Batch processing a 1dpi downgrade for the same image

New Here ,
Jun 24, 2022 Jun 24, 2022

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So this might seem quite strange but I am trying to create a batch process where I can take an image and then downgrade it by 1dpi (but keeping the same image size), then save out the image and keep doing this till I get to an image which is 1dpi and the same image size as the original.

 

Basically I want it to go, image @72dpi, @1000px x 1000px, then processes to image @ 71dpi, @1000px x 1000px, then the next process would be 70dpi @ 1000px, 69dpi @ 1000px etc till it hits 1dpi

 

Can anyone help me with working out how to set this up?

 

thanks

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Actions and scripting , macOS

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Adobe Community Professional ,
Jun 24, 2022 Jun 24, 2022

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There's absolutely no point in this exercise. It's the same file, you're not changing anything. Ppi is just metadata, it's not a native property of the file. As long as you don't use the ppi number to resample the pixels, you can assign any ppi number you want and nothing changes in the file.

 

A raster image is just pixels, nothing more. Ppi is just a way to translate those pixels into a physical print size.

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Adobe Community Professional ,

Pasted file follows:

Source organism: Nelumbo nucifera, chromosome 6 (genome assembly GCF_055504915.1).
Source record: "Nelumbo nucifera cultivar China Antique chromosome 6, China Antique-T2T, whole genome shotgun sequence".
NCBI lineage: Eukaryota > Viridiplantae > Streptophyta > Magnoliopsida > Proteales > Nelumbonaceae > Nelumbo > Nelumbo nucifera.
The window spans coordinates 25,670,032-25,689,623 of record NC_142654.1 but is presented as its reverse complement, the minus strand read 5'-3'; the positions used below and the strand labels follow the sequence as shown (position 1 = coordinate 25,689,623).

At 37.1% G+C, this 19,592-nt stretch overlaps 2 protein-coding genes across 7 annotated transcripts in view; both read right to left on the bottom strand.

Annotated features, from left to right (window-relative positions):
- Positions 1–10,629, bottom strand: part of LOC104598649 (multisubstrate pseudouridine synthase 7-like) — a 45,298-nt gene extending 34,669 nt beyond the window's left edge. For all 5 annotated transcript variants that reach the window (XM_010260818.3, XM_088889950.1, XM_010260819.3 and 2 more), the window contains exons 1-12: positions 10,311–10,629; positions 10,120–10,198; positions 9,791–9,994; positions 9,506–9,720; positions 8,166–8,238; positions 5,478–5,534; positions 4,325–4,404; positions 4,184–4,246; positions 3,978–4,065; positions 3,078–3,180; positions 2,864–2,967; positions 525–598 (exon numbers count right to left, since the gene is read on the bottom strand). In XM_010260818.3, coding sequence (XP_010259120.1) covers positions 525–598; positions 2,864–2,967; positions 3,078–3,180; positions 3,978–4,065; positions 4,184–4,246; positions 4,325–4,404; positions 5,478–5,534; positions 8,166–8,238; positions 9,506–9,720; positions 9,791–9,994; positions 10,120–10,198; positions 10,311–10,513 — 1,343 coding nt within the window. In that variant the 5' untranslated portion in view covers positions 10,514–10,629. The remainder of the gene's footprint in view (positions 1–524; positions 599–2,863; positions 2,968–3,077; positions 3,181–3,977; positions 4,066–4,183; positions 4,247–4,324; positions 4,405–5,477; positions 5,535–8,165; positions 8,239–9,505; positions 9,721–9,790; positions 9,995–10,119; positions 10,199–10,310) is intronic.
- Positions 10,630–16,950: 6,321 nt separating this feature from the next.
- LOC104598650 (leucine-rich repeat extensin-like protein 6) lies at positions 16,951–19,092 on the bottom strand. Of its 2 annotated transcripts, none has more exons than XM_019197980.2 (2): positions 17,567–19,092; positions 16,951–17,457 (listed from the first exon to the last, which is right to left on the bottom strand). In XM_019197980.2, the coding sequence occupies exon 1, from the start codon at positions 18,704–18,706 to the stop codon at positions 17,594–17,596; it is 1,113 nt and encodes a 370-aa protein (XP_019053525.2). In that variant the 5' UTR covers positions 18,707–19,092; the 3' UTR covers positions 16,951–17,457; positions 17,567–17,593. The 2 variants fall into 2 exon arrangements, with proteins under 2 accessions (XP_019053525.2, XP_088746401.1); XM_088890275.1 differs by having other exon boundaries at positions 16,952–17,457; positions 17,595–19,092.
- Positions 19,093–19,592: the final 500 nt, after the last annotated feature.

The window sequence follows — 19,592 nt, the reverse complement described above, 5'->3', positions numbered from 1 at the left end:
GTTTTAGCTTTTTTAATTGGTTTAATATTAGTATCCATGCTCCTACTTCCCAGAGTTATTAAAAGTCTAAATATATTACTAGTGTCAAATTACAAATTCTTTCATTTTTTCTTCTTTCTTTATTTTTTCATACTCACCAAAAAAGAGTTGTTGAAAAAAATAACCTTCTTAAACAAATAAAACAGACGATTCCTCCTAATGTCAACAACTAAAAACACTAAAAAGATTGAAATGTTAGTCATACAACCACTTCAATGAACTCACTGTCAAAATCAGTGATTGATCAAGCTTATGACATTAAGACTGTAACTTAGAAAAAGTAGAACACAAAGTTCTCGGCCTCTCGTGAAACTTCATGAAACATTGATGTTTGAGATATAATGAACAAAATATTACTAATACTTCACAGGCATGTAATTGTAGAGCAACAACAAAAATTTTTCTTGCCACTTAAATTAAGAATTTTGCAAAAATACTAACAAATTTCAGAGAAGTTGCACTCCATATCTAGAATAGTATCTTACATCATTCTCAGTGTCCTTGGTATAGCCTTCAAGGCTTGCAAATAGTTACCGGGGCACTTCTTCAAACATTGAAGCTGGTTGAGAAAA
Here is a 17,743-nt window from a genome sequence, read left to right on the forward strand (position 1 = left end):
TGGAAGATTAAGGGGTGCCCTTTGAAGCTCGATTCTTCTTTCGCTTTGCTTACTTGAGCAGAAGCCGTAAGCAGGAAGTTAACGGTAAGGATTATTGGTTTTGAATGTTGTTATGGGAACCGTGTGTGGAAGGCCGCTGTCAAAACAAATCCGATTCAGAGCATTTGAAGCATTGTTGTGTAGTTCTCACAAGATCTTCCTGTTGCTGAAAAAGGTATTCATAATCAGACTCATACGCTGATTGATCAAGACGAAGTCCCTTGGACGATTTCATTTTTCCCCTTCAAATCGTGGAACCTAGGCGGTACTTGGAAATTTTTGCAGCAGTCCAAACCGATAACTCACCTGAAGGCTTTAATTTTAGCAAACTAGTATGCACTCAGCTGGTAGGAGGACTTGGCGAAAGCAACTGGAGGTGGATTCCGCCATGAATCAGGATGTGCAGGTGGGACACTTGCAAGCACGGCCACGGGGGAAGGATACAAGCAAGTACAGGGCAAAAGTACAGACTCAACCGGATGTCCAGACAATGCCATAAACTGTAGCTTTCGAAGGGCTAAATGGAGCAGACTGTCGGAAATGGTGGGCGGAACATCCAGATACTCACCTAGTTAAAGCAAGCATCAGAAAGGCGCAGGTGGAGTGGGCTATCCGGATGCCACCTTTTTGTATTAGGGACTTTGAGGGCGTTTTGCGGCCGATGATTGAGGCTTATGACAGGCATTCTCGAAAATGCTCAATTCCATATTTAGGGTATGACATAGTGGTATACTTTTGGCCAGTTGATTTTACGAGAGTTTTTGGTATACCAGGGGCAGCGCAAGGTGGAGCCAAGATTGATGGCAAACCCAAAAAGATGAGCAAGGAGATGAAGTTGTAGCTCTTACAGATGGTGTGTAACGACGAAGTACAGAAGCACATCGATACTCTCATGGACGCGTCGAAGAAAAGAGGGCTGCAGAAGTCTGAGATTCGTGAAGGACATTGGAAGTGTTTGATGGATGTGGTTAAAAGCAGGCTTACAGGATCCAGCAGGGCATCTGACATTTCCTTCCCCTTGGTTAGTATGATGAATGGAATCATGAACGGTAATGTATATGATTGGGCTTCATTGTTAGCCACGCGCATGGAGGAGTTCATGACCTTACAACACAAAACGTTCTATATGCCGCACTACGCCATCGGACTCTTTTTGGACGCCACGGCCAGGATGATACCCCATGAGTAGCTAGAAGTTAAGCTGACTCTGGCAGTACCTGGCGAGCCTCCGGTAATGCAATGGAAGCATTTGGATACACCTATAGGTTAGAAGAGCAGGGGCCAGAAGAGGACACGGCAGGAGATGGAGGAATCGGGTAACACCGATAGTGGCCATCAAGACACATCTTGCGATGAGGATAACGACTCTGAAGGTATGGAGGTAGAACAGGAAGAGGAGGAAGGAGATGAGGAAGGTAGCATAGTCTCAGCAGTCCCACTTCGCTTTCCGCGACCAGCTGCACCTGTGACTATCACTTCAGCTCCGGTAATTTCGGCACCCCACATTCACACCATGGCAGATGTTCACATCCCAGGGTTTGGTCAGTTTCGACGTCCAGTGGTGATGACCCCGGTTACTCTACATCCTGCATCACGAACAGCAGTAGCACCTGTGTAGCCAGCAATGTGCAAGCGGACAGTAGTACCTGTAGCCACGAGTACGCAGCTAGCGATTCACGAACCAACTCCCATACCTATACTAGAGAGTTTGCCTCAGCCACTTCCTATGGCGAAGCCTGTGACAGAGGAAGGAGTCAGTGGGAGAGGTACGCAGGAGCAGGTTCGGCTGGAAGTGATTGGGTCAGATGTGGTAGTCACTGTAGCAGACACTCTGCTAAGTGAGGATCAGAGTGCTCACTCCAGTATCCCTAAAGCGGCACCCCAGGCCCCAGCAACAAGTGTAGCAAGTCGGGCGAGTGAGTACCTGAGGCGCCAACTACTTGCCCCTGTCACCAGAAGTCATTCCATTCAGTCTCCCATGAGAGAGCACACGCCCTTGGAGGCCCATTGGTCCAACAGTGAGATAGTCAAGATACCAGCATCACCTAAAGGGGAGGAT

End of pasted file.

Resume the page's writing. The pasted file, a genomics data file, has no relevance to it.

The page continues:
Jun 24, 2022 Jun 24, 2022

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@junior-wolf wrote:

Basically I want it to go, image @72dpi, @1000px x 1000px, then processes to image @ 71dpi, @1000px x 1000px, then the next process would be 70dpi @ 1000px, 69dpi @ 1000px etc till it hits 1dpi

 


Makes zero difference; you've got 1000x1000 pixels in all cases. All that dpi setting is, is metadata. All documents otherwise are identical; 1000x1000 pixels. There is no processing difference whatsoever. 


Author “Color Management for Photographers" & "Photoshop CC Color Management/pluralsight"

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New Here ,
Jun 24, 2022 Jun 24, 2022

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Ok I may have worded it incorrectly, I am trying to achieve this type of thing, one image is 72dpi @ 1000px squared and the other is 17px squared but blown up to 1000px. Im not sure how to word it but hopefully you get the idea a bit more. I am just trying to build a library to use with a GAN, starting off with a bank of images which become less sharp/more pixelated, however you want to say it.

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